Lance Gordon’s running out of room and time. Back in the Sierras he killed the man who murdered his father. Unfortunately that man turned out to be a Deputy Marshal, and now Lance has a price on his head. Like Alan Ladd as Shane, Lance wants only to live in peace, but he’ll have to go through hell to get there.
Running from the law and the cavalry, Lance heads for the one place no sheriff or soldier will go—into the territory ruled by The Baron of Coyote River. The Baron is the king of the cattle rustlers—as feared and hated as he is powerful. No one dares take him on . . . until now.
Lance is sick of running, and taking on the Baron is his last chance for a second chance. Before the battle is over, Coyote River will run red with blood, as Lance has vowed to redeem himself . . . or die trying.
Hubbard often reminisced about his rough and tumble childhood in Montana. “At the age of three-and-a-half I could ride quite well. . . . They never let me ride any blooded stock; they always insisted that I only ride range broncs and mustangs. It did not matter how often I was thrown when a mustang exploded under me, it was I who was always scolded and cautioned not to be mean to the horses.” Memories such as this remind us that Hubbard himself inhabited the world of The Baron of Coyote River.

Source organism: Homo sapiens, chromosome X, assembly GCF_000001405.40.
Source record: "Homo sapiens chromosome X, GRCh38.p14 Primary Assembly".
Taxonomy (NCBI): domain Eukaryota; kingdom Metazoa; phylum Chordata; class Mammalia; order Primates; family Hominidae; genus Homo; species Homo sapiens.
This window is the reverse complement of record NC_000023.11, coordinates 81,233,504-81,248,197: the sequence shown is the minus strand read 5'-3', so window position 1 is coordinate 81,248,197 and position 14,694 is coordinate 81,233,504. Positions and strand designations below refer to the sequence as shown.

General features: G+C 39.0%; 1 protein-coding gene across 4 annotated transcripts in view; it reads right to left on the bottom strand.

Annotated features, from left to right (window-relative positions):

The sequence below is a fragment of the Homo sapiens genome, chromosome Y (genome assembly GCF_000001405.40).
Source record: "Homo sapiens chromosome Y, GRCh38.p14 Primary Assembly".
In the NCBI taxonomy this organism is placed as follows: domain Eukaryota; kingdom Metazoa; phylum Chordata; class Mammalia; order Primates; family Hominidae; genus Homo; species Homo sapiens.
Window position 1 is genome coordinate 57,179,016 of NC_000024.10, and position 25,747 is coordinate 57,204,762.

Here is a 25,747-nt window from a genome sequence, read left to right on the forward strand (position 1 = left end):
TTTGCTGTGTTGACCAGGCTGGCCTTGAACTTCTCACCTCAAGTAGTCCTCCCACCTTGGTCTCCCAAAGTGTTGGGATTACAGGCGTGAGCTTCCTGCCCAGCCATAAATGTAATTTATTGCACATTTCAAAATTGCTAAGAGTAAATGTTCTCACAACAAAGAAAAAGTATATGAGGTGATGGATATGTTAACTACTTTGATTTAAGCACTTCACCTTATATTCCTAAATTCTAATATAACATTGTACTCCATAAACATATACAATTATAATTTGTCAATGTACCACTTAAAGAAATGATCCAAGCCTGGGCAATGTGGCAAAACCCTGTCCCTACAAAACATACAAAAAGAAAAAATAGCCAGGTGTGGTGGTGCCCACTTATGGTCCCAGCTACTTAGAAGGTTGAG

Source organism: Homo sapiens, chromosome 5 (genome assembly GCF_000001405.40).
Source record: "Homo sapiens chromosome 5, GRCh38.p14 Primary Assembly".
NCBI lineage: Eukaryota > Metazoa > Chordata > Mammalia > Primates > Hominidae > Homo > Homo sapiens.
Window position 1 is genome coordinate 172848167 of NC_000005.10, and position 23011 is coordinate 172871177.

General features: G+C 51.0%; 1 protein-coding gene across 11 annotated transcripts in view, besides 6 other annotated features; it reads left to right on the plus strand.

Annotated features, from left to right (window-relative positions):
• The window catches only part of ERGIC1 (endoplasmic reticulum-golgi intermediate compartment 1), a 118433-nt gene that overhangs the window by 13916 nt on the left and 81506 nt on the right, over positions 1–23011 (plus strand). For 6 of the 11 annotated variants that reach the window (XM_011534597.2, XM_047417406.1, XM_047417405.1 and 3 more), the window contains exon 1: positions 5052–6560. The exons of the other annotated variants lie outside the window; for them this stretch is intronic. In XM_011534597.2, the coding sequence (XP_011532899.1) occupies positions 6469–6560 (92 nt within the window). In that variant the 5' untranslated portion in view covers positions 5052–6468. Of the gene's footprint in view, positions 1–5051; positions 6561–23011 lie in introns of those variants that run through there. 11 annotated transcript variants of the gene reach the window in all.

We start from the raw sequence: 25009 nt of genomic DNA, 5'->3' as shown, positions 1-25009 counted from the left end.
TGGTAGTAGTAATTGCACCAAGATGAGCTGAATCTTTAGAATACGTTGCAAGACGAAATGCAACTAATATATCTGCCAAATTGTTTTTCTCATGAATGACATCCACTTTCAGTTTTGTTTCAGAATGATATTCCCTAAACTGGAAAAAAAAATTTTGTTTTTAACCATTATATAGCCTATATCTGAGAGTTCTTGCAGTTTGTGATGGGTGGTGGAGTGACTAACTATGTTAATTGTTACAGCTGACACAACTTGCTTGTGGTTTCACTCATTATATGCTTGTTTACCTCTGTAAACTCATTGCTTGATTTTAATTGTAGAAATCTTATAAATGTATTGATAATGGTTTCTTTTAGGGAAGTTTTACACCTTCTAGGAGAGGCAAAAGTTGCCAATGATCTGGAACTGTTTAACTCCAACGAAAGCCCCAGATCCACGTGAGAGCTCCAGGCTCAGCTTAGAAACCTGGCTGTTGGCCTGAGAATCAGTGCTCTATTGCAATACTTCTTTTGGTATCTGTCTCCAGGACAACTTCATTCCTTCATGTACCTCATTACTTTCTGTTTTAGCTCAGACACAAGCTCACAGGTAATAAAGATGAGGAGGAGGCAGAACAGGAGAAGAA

Also includes the Western adventure, Reign of the Gila Monster, in which a stranger rides into the roughest, toughest town in the West—and sets out to show the town who’s boss.
“It delivers plenty of action.” —AudioBook News Service
|Publisher:||Galaxy Press, LLC|
|Series:||Western Short Stories Collection Series|
|Edition description:||First Edition, Unabridged|
|Product dimensions:||5.40(w) x 5.70(h) x 0.60(d)|
|Age Range:||12 Years|
About the Author
As one of the 20 top bestselling authors of all time, with more than 325 million works in circulation, L. Ron Hubbard stands alongside an illustrious company of writers. But he also stands alone—as an author who actually lived many of the stories he wrote.
Most Helpful Customer Reviews
I thought I was done with Western books after reading through all the Louis L'Amour. But then I discovered a great western writer in L. Ron Hubbard. I especially enjoyed "The Baron of Coyote River" not just because of the western setting and western jargon but because of the bigger-than-life personas of the stories protagonists. Plus I really appreciate his sense of humor as portrayed by the main characters. A real enjoyable read.